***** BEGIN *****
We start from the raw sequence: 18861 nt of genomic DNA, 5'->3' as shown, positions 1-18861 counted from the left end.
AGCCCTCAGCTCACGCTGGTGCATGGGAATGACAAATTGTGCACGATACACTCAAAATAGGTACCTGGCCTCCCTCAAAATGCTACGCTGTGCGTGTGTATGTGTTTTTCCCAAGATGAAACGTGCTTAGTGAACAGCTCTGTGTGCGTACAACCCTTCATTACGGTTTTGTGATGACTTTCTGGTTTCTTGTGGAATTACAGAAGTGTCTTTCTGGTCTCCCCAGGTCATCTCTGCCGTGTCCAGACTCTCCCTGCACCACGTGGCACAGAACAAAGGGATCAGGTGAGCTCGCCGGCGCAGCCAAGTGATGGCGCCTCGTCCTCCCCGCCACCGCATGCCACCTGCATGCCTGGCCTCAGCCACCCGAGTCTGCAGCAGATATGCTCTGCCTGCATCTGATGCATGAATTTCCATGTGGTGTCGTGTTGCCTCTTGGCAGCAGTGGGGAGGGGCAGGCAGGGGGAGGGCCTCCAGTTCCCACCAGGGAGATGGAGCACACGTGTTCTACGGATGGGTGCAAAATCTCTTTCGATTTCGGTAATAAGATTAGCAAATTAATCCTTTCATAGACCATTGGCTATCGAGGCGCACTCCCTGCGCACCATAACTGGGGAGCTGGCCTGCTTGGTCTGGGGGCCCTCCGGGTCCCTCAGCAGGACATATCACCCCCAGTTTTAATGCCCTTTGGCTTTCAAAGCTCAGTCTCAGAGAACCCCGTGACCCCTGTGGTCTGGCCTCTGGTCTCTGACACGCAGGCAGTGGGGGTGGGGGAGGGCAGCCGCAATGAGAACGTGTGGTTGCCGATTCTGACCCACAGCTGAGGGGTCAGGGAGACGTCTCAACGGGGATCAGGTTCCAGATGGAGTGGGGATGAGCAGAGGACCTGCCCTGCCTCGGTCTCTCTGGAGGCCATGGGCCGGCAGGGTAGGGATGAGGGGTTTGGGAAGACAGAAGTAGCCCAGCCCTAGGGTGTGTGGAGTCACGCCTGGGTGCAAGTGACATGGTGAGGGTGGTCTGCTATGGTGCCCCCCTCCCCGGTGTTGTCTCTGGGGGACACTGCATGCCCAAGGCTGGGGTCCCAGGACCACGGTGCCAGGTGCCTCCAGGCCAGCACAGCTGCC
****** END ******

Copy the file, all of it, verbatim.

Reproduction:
We start from the raw sequence: 18861 nt of genomic DNA, 5'->3' as shown, positions 1-18861 counted from the left end.
AGCCCTCAGCTCACGCTGGTGCATGGGAATGACAAATTGTGCACGATACACTCAAAATAGGTACCTGGCCTCCCTCAAAATGCTACGCTGTGCGTGTGTATGTGTTTTTCCCAAGATGAAACGTGCTTAGTGAACAGCTCTGTGTGCGTACAACCCTTCATTACGGTTTTGTGATGACTTTCTGGTTTCTTGTGGAATTACAGAAGTGTCTTTCTGGTCTCCCCAGGTCATCTCTGCCGTGTCCAGACTCTCCCTGCACCACGTGGCACAGAACAAAGGGATCAGGTGAGCTCGCCGGCGCAGCCAAGTGATGGCGCCTCGTCCTCCCCGCCACCGCATGCCACCTGCATGCCTGGCCTCAGCCACCCGAGTCTGCAGCAGATATGCTCTGCCTGCATCTGATGCATGAATTTCCATGTGGTGTCGTGTTGCCTCTTGGCAGCAGTGGGGAGGGGCAGGCAGGGGGAGGGCCTCCAGTTCCCACCAGGGAGATGGAGCACACGTGTTCTACGGATGGGTGCAAAATCTCTTTCGATTTCGGTAATAAGATTAGCAAATTAATCCTTTCATAGACCATTGGCTATCGAGGCGCACTCCCTGCGCACCATAACTGGGGAGCTGGCCTGCTTGGTCTGGGGGCCCTCCGGGTCCCTCAGCAGGACATATCACCCCCAGTTTTAATGCCCTTTGGCTTTCAAAGCTCAGTCTCAGAGAACCCCGTGACCCCTGTGGTCTGGCCTCTGGTCTCTGACACGCAGGCAGTGGGGGTGGGGGAGGGCAGCCGCAATGAGAACGTGTGGTTGCCGATTCTGACCCACAGCTGAGGGGTCAGGGAGACGTCTCAACGGGGATCAGGTTCCAGATGGAGTGGGGATGAGCAGAGGACCTGCCCTGCCTCGGTCTCTCTGGAGGCCATGGGCCGGCAGGGTAGGGATGAGGGGTTTGGGAAGACAGAAGTAGCCCAGCCCTAGGGTGTGTGGAGTCACGCCTGGGTGCAAGTGACATGGTGAGGGTGGTCTGCTATGGTGCCCCCCTCCCCGGTGTTGTCTCTGGGGGACACTGCATGCCCAAGGCTGGGGTCCCAGGACCACGGTGCCAGGTGCCTCCAGGCCAGCACAGCTGCC